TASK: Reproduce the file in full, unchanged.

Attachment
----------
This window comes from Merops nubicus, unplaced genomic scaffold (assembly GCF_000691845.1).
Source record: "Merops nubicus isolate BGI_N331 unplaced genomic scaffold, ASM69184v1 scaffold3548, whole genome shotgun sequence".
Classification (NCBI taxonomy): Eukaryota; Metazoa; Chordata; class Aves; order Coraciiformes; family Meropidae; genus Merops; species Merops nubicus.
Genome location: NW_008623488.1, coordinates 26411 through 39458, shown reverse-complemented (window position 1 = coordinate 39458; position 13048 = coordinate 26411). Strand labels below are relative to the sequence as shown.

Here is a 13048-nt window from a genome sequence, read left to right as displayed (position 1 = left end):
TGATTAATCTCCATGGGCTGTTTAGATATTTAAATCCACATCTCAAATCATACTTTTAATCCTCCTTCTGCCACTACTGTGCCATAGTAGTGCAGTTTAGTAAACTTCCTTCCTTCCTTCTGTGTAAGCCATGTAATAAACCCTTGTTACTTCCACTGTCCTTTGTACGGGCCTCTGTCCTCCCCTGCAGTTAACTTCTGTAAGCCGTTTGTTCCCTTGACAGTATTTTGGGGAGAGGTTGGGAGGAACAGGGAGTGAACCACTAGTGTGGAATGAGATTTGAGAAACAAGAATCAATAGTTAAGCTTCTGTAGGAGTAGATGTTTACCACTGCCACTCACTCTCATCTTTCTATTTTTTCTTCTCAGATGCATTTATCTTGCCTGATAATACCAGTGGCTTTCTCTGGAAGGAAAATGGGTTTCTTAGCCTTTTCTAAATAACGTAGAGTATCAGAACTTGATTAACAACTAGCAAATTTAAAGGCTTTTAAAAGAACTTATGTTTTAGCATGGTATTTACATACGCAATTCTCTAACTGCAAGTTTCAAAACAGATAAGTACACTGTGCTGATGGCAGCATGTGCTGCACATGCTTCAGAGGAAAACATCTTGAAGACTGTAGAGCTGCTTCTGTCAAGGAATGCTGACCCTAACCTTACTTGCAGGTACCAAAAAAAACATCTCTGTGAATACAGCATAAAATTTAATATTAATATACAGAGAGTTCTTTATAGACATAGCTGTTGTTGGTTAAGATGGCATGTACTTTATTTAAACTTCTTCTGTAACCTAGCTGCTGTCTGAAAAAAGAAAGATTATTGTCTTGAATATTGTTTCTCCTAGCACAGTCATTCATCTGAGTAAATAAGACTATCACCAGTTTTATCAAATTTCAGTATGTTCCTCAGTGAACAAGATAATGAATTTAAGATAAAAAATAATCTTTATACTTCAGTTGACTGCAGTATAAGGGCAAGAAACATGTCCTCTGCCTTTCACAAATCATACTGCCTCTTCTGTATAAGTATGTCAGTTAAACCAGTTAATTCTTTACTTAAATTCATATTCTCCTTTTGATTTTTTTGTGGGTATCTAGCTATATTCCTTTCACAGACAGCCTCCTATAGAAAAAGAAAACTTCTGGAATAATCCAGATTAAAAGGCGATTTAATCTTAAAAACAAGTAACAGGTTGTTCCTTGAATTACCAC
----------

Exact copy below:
This window comes from Merops nubicus, unplaced genomic scaffold (assembly GCF_000691845.1).
Source record: "Merops nubicus isolate BGI_N331 unplaced genomic scaffold, ASM69184v1 scaffold3548, whole genome shotgun sequence".
Classification (NCBI taxonomy): Eukaryota; Metazoa; Chordata; class Aves; order Coraciiformes; family Meropidae; genus Merops; species Merops nubicus.
Genome location: NW_008623488.1, coordinates 26411 through 39458, shown reverse-complemented (window position 1 = coordinate 39458; position 13048 = coordinate 26411). Strand labels below are relative to the sequence as shown.

Here is a 13048-nt window from a genome sequence, read left to right as displayed (position 1 = left end):
TGATTAATCTCCATGGGCTGTTTAGATATTTAAATCCACATCTCAAATCATACTTTTAATCCTCCTTCTGCCACTACTGTGCCATAGTAGTGCAGTTTAGTAAACTTCCTTCCTTCCTTCTGTGTAAGCCATGTAATAAACCCTTGTTACTTCCACTGTCCTTTGTACGGGCCTCTGTCCTCCCCTGCAGTTAACTTCTGTAAGCCGTTTGTTCCCTTGACAGTATTTTGGGGAGAGGTTGGGAGGAACAGGGAGTGAACCACTAGTGTGGAATGAGATTTGAGAAACAAGAATCAATAGTTAAGCTTCTGTAGGAGTAGATGTTTACCACTGCCACTCACTCTCATCTTTCTATTTTTTCTTCTCAGATGCATTTATCTTGCCTGATAATACCAGTGGCTTTCTCTGGAAGGAAAATGGGTTTCTTAGCCTTTTCTAAATAACGTAGAGTATCAGAACTTGATTAACAACTAGCAAATTTAAAGGCTTTTAAAAGAACTTATGTTTTAGCATGGTATTTACATACGCAATTCTCTAACTGCAAGTTTCAAAACAGATAAGTACACTGTGCTGATGGCAGCATGTGCTGCACATGCTTCAGAGGAAAACATCTTGAAGACTGTAGAGCTGCTTCTGTCAAGGAATGCTGACCCTAACCTTACTTGCAGGTACCAAAAAAAACATCTCTGTGAATACAGCATAAAATTTAATATTAATATACAGAGAGTTCTTTATAGACATAGCTGTTGTTGGTTAAGATGGCATGTACTTTATTTAAACTTCTTCTGTAACCTAGCTGCTGTCTGAAAAAAGAAAGATTATTGTCTTGAATATTGTTTCTCCTAGCACAGTCATTCATCTGAGTAAATAAGACTATCACCAGTTTTATCAAATTTCAGTATGTTCCTCAGTGAACAAGATAATGAATTTAAGATAAAAAATAATCTTTATACTTCAGTTGACTGCAGTATAAGGGCAAGAAACATGTCCTCTGCCTTTCACAAATCATACTGCCTCTTCTGTATAAGTATGTCAGTTAAACCAGTTAATTCTTTACTTAAATTCATATTCTCCTTTTGATTTTTTTGTGGGTATCTAGCTATATTCCTTTCACAGACAGCCTCCTATAGAAAAAGAAAACTTCTGGAATAATCCAGATTAAAAGGCGATTTAATCTTAAAAACAAGTAACAGGTTGTTCCTTGAATTACCAC